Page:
Indian High Commission to host International Yoga Day

Wellington, May 24, 2017

The Indian High Commission will mark Sunday, June 18, 2017 as the ‘International Day of Yoga’ in Wellington with the support of Indian associations.

High Commissioner Sanjiv Kohli said that ‘International Day of Yoga’ will be observed on June 18 from 1030 am to 1130 am at Bharat Bhawan located at 48 Kemp Street, Kilbirnie.

“International Day of Yoga 2017 will also be marked in other important cities in New Zealand including Auckland and Christchurch in collaboration with the Indian diaspora associations,” he said.

‘International Yoga Day’ has become a fad with more than 100 countries observing the tradition with fervour, as if not doing so would have them ostracised on the global platform.

Modi takes stance

India’s Prime Minister Narendra Modi, who started the movement with a suggestion during his speech at the UN General Assembly on September 27, 2014 (the world body adopted a Resolution on December 11, 2014 making June 21 as the International Yoga Day), led more than 36,000 people at Delhi’s Rajpath on that day.

The ‘Yoga Fever’ gripped New Zealand with almost all Indian and non-Indian organisations joining the observance throughout the country. Led by the Indian High Commission, hundreds of people have realised the significance of standing on one leg for moments, which, if practiced daily, can accrue panacea for a number of bodily ailments.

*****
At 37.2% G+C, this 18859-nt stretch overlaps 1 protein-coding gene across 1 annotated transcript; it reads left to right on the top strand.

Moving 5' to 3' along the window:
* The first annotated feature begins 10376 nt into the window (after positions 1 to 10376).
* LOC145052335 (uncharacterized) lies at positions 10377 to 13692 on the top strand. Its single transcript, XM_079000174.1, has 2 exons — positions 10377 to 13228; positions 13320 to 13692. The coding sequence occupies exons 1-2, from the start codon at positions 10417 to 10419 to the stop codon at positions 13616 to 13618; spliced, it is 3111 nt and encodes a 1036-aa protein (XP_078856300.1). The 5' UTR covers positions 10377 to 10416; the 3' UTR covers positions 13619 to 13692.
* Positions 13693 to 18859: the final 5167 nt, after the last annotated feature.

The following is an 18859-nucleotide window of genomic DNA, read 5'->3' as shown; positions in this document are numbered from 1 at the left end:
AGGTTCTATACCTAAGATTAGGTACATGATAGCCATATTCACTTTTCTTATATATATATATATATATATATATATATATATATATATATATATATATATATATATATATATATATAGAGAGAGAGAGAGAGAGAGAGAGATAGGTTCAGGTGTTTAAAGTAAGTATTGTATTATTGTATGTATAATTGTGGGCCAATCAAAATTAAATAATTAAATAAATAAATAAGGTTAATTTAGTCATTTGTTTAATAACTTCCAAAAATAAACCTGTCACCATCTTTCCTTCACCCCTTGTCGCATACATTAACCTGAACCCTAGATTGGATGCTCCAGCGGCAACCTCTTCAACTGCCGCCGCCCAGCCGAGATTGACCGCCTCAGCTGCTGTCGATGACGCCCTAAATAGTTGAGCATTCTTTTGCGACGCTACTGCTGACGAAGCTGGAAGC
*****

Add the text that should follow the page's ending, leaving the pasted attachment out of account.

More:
UN Chief enticed

Former UN Secretary General Ban Ki-moon described Yoga as “An ancient discipline from a traditional setting that has grown in popularity to be enjoyed by practitioners in every region.

“Yoga offers a simple, accessible and inclusive means to promote physical and spiritual health and well-being. It promotes respect for one’s fellow human beings and for the planet we share. Yoga does not discriminate; to varying degrees, all people can practice, regardless of their relative strength, age or ability,” he said in a statement.

Mr Ban Ki-moon said that he discovered the value of Yoga while doing his first asana, a tree pose suited to beginners.

“It took a moment for me to gain my balance but once I did, I appreciated the simple sense of satisfaction that yoga can bring. On this first-ever International Day of Yoga, let us see the benefits of this practice in terms of individual well-being as well as our collective efforts to improve public health, promote peaceful relations and usher in a life of dignity for all,” he said.

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